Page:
In recognition of Black History Month, this is the second in a series of posts showcasing the Freedom Vote campaign of 1963, especially the Freedom Days of 1964. This series will chronicle the campaign in Hattiesburg, Mississippi. Dorian Randall and Sara Rowe Sims wrote the accompanying text.

Fannie Lou Hamer, in hat with placard, leads demonstrators as they march in front of Forrest County courthouse in afternoon, watched by police. Call number: PI/1994.0005, Moncrief (Winfred) Photograph Collection. (MDAH)

January 22, 1964. Fannie Lou Hamer, in hat with placard, leads demonstrators as they march in front of Forrest County courthouse, watched by police. Call number: PI/1994.0005, Moncrief (Winfred) Photograph Collection. (MDAH)

The first Freedom Day held in the state, the event drew national media attention. Local officials and law enforcement coordinated their activities with the Mississippi Highway Patrol, with the goal of peaceful containment. Anticipating a heavy media presence, their primary objective was to give the press nothing violent or provocative to report. Hattiesburg American articles and communication between local and state officials indicate that they were very pleased with their handling of events and the resulting appearance of “tranquility.” Describing a third day of “quiet demonstrations,” the American proudly quoted a Chicago newsman as saying “The only thing shocking about the stories I’ve filed this far is the complete absence of anything shocking.”

Forrest County Circuit Clerk Theron C. Lynd, attends to voter registration applicants in courthouse. Call number: PI/1994.0005, Moncrief (Winfred) Photograph Collection. (MDAH)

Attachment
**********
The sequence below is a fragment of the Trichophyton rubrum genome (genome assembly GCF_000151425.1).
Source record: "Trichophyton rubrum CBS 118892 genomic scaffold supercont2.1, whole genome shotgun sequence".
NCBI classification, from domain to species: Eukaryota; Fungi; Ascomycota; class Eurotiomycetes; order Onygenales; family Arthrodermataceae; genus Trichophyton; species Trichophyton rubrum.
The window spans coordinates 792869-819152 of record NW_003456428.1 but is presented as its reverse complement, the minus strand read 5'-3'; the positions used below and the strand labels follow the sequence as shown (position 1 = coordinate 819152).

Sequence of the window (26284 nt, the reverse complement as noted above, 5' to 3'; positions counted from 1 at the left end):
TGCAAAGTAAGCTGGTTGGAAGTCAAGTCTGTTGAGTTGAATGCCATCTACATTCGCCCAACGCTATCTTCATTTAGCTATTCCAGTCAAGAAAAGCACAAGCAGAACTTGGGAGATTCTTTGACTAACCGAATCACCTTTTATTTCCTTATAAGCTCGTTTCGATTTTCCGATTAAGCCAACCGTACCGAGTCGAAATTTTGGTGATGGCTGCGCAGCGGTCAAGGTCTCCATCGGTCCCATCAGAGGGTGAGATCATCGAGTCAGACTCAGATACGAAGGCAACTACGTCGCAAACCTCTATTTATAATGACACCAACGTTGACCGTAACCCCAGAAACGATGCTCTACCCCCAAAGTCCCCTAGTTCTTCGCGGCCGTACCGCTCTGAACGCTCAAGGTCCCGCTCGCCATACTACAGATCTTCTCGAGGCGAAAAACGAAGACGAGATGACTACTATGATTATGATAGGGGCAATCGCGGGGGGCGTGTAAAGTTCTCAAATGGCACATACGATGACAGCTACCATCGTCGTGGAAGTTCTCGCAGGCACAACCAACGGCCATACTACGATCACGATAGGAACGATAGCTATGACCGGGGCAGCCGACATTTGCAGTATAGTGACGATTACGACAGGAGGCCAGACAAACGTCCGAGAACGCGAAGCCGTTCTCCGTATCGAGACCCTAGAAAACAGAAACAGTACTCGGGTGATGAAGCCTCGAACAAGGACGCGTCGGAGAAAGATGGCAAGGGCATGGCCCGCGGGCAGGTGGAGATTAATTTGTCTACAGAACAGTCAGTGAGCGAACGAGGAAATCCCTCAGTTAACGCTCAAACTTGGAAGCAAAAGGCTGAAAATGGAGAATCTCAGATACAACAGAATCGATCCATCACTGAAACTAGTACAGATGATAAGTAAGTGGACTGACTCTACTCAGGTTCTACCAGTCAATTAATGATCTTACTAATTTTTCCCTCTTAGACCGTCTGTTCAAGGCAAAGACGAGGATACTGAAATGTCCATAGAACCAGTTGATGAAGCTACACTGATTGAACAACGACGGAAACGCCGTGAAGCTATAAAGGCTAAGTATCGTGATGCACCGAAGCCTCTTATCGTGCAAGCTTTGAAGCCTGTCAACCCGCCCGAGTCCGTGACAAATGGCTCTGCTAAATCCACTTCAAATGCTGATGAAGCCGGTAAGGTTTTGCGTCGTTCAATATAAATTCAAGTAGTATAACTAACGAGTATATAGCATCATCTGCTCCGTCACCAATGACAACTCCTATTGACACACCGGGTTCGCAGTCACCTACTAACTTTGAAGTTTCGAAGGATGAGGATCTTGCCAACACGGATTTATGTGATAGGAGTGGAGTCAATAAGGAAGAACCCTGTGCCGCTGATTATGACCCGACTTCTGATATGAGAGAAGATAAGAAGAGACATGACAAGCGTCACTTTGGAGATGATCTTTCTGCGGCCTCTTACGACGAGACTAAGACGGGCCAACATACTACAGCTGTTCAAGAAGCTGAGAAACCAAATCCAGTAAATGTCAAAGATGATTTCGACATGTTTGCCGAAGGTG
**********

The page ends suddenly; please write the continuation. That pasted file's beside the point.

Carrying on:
Forrest County Circuit Clerk Theron C. Lynd, attends to voter registration applicants in courthouse. Call number: PI/1994.0005, Moncrief (Winfred) Photograph Collection. (MDAH)

The event was a test of whether Forrest County Circuit Clerk Theron Lynd was in compliance with a January 6, 1964, U.S. Supreme Court ruling that barred discriminatory tactics to prevent blacks from registering to vote. This ruling was the latest stage in a 1961 Justice Department suit against Lynd. Justice Department testimony in a March 1962 injunction hearing stated that not only had Lynd not registered a single black citizen since taking office in February 1959 but prior to January 1961 none had even been allowed to apply. During this period no records could be found to indicate the exclusion of a single white voter.

Sources:

John Dittmer, Local People: The Struggle for Civil Rights in America (Urbana and Chicago: University of Illinois Press, 1994), 219-221.

Hattiesburg American, January 20-22, 1964; 301 F.2d 8181, U.S. v. Lynd, (C.A.5 (Miss.) 1962).

Herbert Randall and Bobs Tusa, Faces of Freedom Summer (Tuscaloosa, Alabama: University of Alabama Press, 2001), 10-11.

Howard Zinn, SNCC and the New Abolitionists (Beacon Press: Boston, 1964), 102-122.

Danny Lyon, Memories of the Southern Civil Rights Movement (University of North Carolina Press: Chapel Hill & London, 1992), 130-133.

Eric Burner, And Gently He Shall Lead Them: Robert Moses and Civil Rights in Mississippi (New York University Press: New York & London, 1994), 142-143

Hattiesburg American, January 20-31, 1964.

Memos from R. L. Morgan, Chief of Patrol, Mississippi Dept. of Public Safety to Col. T. B. Birdsong, Commissioner of Public Safety and Governor Paul B. Johnson Jr., January 22-24, folder #2, Highway Patrol Papers in the Paul B. Johnson Family Papers, Box 144, McCain Library and Archives, University of Southern Mississippi, Hattiesburg

Tom Scarbrough and Virgil Downing, Supplemental Report-Forrest County-Hattiesburg, Voter Registration Demonstrations, January 31, 1964, Sovereignty Commission Online SCRID# 2-64-1-63-1-1-1 to 5-1-1 <http://www.mdah.state.ms.us/arlib/contents/er/sovcom> (August 9, 2005).